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May 05, 2021

Freezing tumors has become a popular treatment for slow-growing cancers

New research suggests cryoablation may be used to treat breast cancer in older women

Cryoablation — the freezing of tumors — has been around since the 1990s when it was approved as a treatment for prostate cancer. In recent years, its use has expanded as an alternative to more invasive surgery.

In the United States, it is commonly performed as part of the treatments for bone, cervical, eye, kidney, liver, lung and prostate cancers.

Some countries, including Australia, South Africa and the European Union, also have approved cryoablation for treating breast cancer. 

In the U.S., its use for breast cancer is still considered experimental. But a new study offers more evidence to support its use to treat slow-growing breast cancer.

What is cryoablation?

Cryoablation basically uses extreme cold to kill cancer cells. During the procedure, which can take place in a doctor's office instead of an operating room, a thin needle is inserted directly into the cancerous tumor. Then a freezing gas is poured into the tissue.

Once the tissue thaws, more gas is pumped in. A single treatment session often involves the tumor being frozen and thawed several times.

It is a technique that also can be used to relieve pain in patients whose cancer has spread to the bones or other organs.

According to Frontiers In Immunology, the use of cold temperatures to heal wounds began in 3000 B.C. Its use to treat tumors was first attempted by the English physician James Arnott in the 19th Century.

Current technologic advancements have made it easier to isolate the tumor for treatment without affecting the surrounding tissues.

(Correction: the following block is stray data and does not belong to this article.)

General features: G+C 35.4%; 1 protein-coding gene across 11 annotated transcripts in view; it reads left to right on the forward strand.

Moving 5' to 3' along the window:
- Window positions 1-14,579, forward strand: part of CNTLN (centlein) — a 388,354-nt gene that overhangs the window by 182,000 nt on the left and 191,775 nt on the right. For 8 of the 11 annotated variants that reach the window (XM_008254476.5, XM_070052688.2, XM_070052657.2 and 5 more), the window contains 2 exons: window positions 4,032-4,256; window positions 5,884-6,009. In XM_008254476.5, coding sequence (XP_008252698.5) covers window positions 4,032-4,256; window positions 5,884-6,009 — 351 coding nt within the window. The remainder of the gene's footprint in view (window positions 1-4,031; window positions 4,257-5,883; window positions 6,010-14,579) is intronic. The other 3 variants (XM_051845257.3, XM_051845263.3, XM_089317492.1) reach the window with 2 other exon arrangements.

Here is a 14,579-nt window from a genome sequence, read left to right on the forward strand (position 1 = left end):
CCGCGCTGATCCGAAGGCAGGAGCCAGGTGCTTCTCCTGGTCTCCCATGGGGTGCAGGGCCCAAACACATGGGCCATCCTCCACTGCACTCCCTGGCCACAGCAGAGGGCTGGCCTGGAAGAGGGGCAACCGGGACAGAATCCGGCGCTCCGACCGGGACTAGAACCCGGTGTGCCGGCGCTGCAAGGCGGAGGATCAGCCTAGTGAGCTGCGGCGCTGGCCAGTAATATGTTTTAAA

For prostate cancer, it is generally only used after radiation therapy hasn't worked. But it also has become an alternative primary treatment for men who can't have surgery or radiation therapy. Studies on lung cancer also have shown favorable responses in patients with early inoperable lung cancers.

A breast cancer treatment? 

Previous studies have investigated its use in treating breast cancer, but the data remains limited.

A systematic review of studies, published in 2019, found that cryoablation could be a successful treatment strategy for breast cancer, but that long-term benefits still need to be better understood. To date, no study has found it to be equal to breast-conserving surgery in terms of overall survival.

A new study conducted by the West Cancer Center & Research Institute in Germantown, Tennessee offers some more promising data on its effectiveness among women over age 60 with low-risk breast cancers.

The study, which included almost 200 women, found nearly all of the patients remained cancer-free for three years after cryoablation.

The average age of the patients was 75. They were all diagnosed with invasive ductal carcinoma — the most common form of breast cancer, according to Johns Hopkins Medicine. The cancer begins in the milk duct and then invades the fatty breast tissue outside of it. 

All of the tumors were small — no more than 1.5 centimeters — and all of the patients had hormone receptor-positive tumors. The term refers to the types of cancer that have either estrogen or progesterone receptors, which fuel cancer growth.

There was no need for follow-up treatment, but almost 15% of the women also were treated with radiation. About 75% of them also underwent endocrine therapy. One patient also had chemotherapy.

Overall, just four patients had their cancers return. No serious side effects were reported from the procedure.

"For both benign and cancerous tumors, benefits over traditional surgery include office-based procedures, [that were] faster, [entailed] almost immediate recovery, improved cosmetic results, greater patient comfort, less procedural risk and lower cost," breast surgeon and study author Dr. Richard Fine told U.S. News & World Report.

The procedure preserved breast volume, resulted in less scarring and low infection risk compared to a lumpectomy or mastectomy, he added.

The findings were presented at a virtual meeting of the American Society of Breast Surgeons. The data is considered preliminary until it is published in a peer-reviewed journal.

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